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Fixed-Gear Bikes Gaining Popularity Amongst Chinese And Expat Riders Alike

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A recent article in Jing Daily about fixed wheel bicycle culture in Beijing, including fixie bike polo, has whet my appetite for and nudged me ever closer to ditching my 21 gear mountain bike in favor of a single speed, fixed-gear road bike. I’ll admit it: there’s something beautifully elegant and minimalistic about fixed-gear bikes. They are usually devoid of mechanical complication, with the most fanatical fixie purists eschewing even brakes (something that I cannot fathom in the sudden stop and go nature of Shanghai city riding). With no cables, gear levers, derailleurs, or shock absorbers to add weight, complexity, and clutter up the visual purity of the bike, you’re left with a beautifully clean geometric shape.

Because of what fixed-gear bikes do without, even a steel framed bike is relatively light weight. Combined with the exacting control the rider gets from being totally and always connected with the bike (no freewheel spinning means your legs are always connected to the bike and always moving), and the purity of feeling everything the bike is doing, the riding experience is viscerally tactile and known to be addictive – and fast! It’s not unusual to see fixie riders darting in and out of traffic. It looks scary, but experienced fixie riders are always aware of their surroundings and what their bikes are doing.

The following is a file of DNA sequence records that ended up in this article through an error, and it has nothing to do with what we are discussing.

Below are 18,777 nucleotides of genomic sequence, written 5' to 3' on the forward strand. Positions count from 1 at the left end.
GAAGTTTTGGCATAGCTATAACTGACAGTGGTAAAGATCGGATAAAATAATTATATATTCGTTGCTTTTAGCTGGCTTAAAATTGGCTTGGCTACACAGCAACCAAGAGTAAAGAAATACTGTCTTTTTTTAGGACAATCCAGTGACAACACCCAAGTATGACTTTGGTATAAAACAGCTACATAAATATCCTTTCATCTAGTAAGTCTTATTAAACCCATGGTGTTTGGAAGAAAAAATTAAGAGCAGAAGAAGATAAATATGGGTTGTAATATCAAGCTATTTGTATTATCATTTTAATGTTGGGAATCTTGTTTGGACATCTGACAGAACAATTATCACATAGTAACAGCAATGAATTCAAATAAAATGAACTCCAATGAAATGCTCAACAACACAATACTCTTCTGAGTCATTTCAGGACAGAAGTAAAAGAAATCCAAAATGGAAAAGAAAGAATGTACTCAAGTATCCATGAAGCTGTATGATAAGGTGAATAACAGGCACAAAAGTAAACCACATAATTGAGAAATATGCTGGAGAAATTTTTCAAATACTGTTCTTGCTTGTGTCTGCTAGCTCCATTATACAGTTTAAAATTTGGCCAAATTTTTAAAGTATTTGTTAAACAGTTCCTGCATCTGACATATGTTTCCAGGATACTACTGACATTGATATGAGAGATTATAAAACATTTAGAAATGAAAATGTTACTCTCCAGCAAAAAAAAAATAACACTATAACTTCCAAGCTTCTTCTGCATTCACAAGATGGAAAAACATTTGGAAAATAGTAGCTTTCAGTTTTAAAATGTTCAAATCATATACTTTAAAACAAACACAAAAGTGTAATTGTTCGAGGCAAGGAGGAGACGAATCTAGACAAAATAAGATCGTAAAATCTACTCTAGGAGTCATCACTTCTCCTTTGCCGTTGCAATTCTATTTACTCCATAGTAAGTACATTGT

The difference between riding a fixed-gear bike versus a multi-gear bike is a bit analogous to the experience of driving a manual transmission sports car compared with an automatic transmission sedan. The sedan is more comfortable, but the driver is less connected with the machine, and thus, less engaged. There’s no eating French fries or texting while driving a stick shift sports car – you have to pay attention, and that attention is rewarded in the driving experience. I’ve always been a stick shift car guy, so I guess it’s time for me to sell my ‘sedan’ and get back to driving – er riding – a ‘sports car’ :-)

As enjoyable as it was to read about Beijing’s fixed-gear culture, China’s capital city does not have the monopoly on fixed-gear bike culture. Shanghai’s fixie culture was featured in a City Weekend article last year. Fixed-gear bike culture is becoming fashionable – quite literally: Shanghai Tang has even collaborated with Colossi Cyling to produce a limited edition fixie bike, available at their Shanghai Tang Mansion on Duddell Street in Hong Kong, or ordered online.

For those of us who can’t quite afford the Shanghai Tang bike’s HK$10,800 price tag, there are many local bike builders who offer beautiful, high quality, and most importantly – customizable fixed-gear and single speed bikes. One of Shanghai’s local leaders in fixed-gear bicycles is Factory Five. They’ve just launched a new website, and through September 30, are offering free delivery throughout mainland China. Luckily for me, I live in Shanghai, and I think I’ll be taking a trip in the near future to their Jiangsu Lu shop.

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